The Serpent's Shadow
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A look of confusion passed over her face. She stopped struggling. Her eyes returned to normal.
She stared at the melted wheelchair, then the smoldering remains of the bouquet on the carpet. “Did I—?”
“Decide those daisies needed to die?” I finished. “Yes, you did.”
She extinguished her fireball, which was lucky, as it was starting to bake my face. “I’m sorry,” she muttered. “I—I thought I had it under control.…”
“Under control?” I let go of her hand. “You mean to say you’ve been throwing a lot of random fireballs lately?”
She still looked bewildered, her gaze drifting around the lobby. “N-no…maybe. I’ve been having blackouts. I come to, and I don’t remember what I’ve done.”
“Like just now?”
She nodded. “Amos said…at first he thought it might be a side effect of my time in that tomb.”
Ah, the tomb. For months, Zia had been trapped in a watery sarcophagus while her shabti ran about impersonating her. The Chief Lector Iskandar had thought this would protect the real Zia—from Set? From Apophis? We still weren’t sure. At any rate, it didn’t strike me as the most brilliant idea for a supposedly wise two-thousand-year-old magician to have come up with. During her slumbers, Zia had endured horrible nightmares about her village burning and Apophis destroying the world. I suppose that might lead to some nasty post-traumatic stress.
“You said Amos thought that at first,” I noted. “There’s more to the story, then?”
Zia gazed at the melted wheelchair. The light from outside turned her hair the color of rusted iron.
“He was here,” she murmured. “He was here for eons, trapped.”
I took a moment to process that. “You mean Ra.”
“He was miserable and alone,” she said. “He had been forced to abdicate his throne. He left the mortal world and lost the will to live.”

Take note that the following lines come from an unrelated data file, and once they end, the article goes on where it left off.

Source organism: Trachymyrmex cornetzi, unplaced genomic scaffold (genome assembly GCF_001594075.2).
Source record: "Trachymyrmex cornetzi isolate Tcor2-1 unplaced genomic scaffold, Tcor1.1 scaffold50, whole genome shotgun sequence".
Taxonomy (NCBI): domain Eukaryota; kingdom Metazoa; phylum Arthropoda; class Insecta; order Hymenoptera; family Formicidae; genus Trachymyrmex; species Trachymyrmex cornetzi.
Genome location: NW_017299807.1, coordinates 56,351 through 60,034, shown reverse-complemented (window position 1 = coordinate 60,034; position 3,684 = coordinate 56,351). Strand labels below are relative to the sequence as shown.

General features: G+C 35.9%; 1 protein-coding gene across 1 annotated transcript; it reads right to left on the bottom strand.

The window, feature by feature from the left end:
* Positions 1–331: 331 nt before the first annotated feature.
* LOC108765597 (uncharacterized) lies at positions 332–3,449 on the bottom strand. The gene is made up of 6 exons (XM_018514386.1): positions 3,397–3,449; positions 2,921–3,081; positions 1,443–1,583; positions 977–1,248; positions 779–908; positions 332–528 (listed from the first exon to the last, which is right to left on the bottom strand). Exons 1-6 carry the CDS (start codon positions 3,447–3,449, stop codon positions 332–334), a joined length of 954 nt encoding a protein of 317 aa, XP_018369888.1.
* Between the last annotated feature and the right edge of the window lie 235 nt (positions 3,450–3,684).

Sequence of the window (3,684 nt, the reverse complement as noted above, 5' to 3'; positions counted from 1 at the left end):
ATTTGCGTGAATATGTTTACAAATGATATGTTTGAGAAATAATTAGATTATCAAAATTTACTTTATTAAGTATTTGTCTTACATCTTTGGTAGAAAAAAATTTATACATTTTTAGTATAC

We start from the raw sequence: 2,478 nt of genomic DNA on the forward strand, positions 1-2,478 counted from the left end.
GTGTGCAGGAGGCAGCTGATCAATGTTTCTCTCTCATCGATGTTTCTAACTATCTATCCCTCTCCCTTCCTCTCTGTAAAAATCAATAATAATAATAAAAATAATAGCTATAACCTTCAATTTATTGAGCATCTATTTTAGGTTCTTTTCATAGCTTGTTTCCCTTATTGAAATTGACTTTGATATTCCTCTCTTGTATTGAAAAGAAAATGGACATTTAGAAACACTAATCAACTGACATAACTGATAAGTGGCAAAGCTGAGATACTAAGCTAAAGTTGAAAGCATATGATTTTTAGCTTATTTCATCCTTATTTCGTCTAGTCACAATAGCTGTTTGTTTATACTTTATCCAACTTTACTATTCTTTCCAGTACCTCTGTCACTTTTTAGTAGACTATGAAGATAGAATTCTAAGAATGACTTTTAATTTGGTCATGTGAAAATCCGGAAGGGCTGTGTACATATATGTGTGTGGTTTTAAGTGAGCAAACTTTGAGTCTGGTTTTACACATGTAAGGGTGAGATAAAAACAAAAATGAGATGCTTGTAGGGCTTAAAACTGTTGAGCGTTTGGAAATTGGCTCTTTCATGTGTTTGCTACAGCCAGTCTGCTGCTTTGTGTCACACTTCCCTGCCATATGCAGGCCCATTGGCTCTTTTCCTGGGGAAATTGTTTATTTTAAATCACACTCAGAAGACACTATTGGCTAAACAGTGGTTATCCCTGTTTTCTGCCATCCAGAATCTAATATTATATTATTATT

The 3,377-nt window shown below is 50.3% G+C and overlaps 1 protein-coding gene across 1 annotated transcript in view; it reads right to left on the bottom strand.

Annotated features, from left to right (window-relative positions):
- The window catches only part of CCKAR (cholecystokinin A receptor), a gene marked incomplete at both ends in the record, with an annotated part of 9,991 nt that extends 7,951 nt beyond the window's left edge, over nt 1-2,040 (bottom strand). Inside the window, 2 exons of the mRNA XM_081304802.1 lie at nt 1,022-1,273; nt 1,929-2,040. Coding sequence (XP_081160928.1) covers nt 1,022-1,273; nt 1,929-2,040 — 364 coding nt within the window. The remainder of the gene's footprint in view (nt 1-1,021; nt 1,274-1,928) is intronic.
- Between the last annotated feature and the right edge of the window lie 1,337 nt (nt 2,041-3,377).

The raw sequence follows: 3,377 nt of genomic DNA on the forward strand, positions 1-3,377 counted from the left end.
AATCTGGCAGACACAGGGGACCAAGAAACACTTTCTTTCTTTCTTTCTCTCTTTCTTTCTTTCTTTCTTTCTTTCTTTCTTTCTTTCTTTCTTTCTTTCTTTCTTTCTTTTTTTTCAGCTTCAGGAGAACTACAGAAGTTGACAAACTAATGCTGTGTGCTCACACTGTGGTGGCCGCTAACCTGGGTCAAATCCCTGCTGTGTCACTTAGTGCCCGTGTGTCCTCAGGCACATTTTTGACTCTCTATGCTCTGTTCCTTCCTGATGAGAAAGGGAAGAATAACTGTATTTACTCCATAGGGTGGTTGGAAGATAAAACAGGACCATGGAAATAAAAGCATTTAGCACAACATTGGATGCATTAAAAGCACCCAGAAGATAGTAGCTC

I stamped out a smoldering daisy on the carpet. “I don’t know, Zia. He looked quite happy when we woke him up, singing and grinning and so on.”
“No.” Zia walked toward the windows, as if drawn by the lovely view of brimstone. “His mind is still sleeping. I’ve spent time with him, Sadie. I’ve watched his expressions while he naps. I’ve heard him whimpering and mumbling. That old body is a cage, a prison. The true Ra is trapped inside.”
She was starting to worry me now. Fireballs I could deal with. Incoherent rambling—not so much.
“I suppose it makes sense you’d have sympathy with Ra,” I ventured. “You’re a fire elementalist. He’s a fiery sort of god. You were trapped in that tomb. Ra was trapped in a nursing home. Perhaps that’s what caused your blackout just now. This place reminded you of your own imprisonment.”
That’s right—Sadie Kane, junior psychologist. And why not? I’d spent enough time diagnosing my crazed mates Liz and Emma back in London.
Zia stared out at the burning lake. I had the feeling that my attempt at therapy might not have been so therapeutic.
“Amos tried to help me,” she said. “He knows what I’m going through. He cast a spell on me to focus my mind, but…” She shook her head. “It’s been getting worse. This is the first day in weeks that I haven’t taken care of Ra, and the more time I spend with him, the fuzzier my thoughts get. When I summon fire now, I have trouble controlling it. Even simple spells I’ve done for years—I channel too much power. If that happens during a blackout…”
I understood why she sounded frightened. Magicians have to be careful with spells. If we channel too much power, we might inadvertently exhaust our reserves. Then the spell would tap directly into the magician’s life force—with unpleasant consequences.